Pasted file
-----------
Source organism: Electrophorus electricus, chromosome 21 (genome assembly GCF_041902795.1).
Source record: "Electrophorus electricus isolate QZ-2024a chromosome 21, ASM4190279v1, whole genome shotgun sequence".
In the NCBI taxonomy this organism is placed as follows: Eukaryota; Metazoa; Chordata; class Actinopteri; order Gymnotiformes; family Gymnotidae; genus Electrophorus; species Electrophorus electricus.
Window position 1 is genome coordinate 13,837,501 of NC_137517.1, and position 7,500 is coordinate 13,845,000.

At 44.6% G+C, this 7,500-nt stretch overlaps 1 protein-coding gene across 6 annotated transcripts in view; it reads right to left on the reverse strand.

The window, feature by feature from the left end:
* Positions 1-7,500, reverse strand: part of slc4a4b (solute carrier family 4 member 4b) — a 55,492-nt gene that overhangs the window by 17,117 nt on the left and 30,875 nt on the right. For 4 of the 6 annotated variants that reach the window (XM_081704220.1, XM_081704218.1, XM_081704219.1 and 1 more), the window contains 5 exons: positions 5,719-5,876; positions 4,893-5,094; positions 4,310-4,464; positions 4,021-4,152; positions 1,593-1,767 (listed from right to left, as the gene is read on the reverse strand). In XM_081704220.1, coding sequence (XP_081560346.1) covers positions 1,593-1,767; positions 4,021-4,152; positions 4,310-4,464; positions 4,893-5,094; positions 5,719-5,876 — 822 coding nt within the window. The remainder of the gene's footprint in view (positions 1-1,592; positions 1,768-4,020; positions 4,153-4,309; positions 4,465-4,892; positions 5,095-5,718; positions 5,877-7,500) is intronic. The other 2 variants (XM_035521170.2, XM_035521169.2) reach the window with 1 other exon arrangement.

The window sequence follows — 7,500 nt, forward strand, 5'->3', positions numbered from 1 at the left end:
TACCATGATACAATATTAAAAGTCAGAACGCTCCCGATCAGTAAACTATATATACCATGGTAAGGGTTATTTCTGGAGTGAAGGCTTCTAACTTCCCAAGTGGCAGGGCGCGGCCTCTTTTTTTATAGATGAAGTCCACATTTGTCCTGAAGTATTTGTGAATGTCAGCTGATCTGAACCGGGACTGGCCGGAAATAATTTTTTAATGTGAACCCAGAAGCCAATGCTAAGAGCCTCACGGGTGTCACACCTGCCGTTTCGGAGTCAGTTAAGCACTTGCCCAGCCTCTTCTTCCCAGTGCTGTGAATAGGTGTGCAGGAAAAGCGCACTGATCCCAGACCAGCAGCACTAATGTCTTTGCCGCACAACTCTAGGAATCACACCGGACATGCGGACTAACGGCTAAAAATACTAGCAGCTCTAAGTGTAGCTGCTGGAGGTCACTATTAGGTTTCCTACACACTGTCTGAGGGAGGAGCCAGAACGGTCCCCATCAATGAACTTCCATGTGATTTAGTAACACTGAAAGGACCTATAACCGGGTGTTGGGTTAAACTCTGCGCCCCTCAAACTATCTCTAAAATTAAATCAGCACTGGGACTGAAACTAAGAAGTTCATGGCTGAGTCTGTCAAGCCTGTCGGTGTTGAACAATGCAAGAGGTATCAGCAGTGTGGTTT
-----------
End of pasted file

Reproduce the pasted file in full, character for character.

Source organism: Electrophorus electricus, chromosome 21 (genome assembly GCF_041902795.1).
Source record: "Electrophorus electricus isolate QZ-2024a chromosome 21, ASM4190279v1, whole genome shotgun sequence".
In the NCBI taxonomy this organism is placed as follows: Eukaryota; Metazoa; Chordata; class Actinopteri; order Gymnotiformes; family Gymnotidae; genus Electrophorus; species Electrophorus electricus.
Window position 1 is genome coordinate 13,837,501 of NC_137517.1, and position 7,500 is coordinate 13,845,000.

At 44.6% G+C, this 7,500-nt stretch overlaps 1 protein-coding gene across 6 annotated transcripts in view; it reads right to left on the reverse strand.

The window, feature by feature from the left end:
* Positions 1-7,500, reverse strand: part of slc4a4b (solute carrier family 4 member 4b) — a 55,492-nt gene that overhangs the window by 17,117 nt on the left and 30,875 nt on the right. For 4 of the 6 annotated variants that reach the window (XM_081704220.1, XM_081704218.1, XM_081704219.1 and 1 more), the window contains 5 exons: positions 5,719-5,876; positions 4,893-5,094; positions 4,310-4,464; positions 4,021-4,152; positions 1,593-1,767 (listed from right to left, as the gene is read on the reverse strand). In XM_081704220.1, coding sequence (XP_081560346.1) covers positions 1,593-1,767; positions 4,021-4,152; positions 4,310-4,464; positions 4,893-5,094; positions 5,719-5,876 — 822 coding nt within the window. The remainder of the gene's footprint in view (positions 1-1,592; positions 1,768-4,020; positions 4,153-4,309; positions 4,465-4,892; positions 5,095-5,718; positions 5,877-7,500) is intronic. The other 2 variants (XM_035521170.2, XM_035521169.2) reach the window with 1 other exon arrangement.

The window sequence follows — 7,500 nt, forward strand, 5'->3', positions numbered from 1 at the left end:
TACCATGATACAATATTAAAAGTCAGAACGCTCCCGATCAGTAAACTATATATACCATGGTAAGGGTTATTTCTGGAGTGAAGGCTTCTAACTTCCCAAGTGGCAGGGCGCGGCCTCTTTTTTTATAGATGAAGTCCACATTTGTCCTGAAGTATTTGTGAATGTCAGCTGATCTGAACCGGGACTGGCCGGAAATAATTTTTTAATGTGAACCCAGAAGCCAATGCTAAGAGCCTCACGGGTGTCACACCTGCCGTTTCGGAGTCAGTTAAGCACTTGCCCAGCCTCTTCTTCCCAGTGCTGTGAATAGGTGTGCAGGAAAAGCGCACTGATCCCAGACCAGCAGCACTAATGTCTTTGCCGCACAACTCTAGGAATCACACCGGACATGCGGACTAACGGCTAAAAATACTAGCAGCTCTAAGTGTAGCTGCTGGAGGTCACTATTAGGTTTCCTACACACTGTCTGAGGGAGGAGCCAGAACGGTCCCCATCAATGAACTTCCATGTGATTTAGTAACACTGAAAGGACCTATAACCGGGTGTTGGGTTAAACTCTGCGCCCCTCAAACTATCTCTAAAATTAAATCAGCACTGGGACTGAAACTAAGAAGTTCATGGCTGAGTCTGTCAAGCCTGTCGGTGTTGAACAATGCAAGAGGTATCAGCAGTGTGGTTT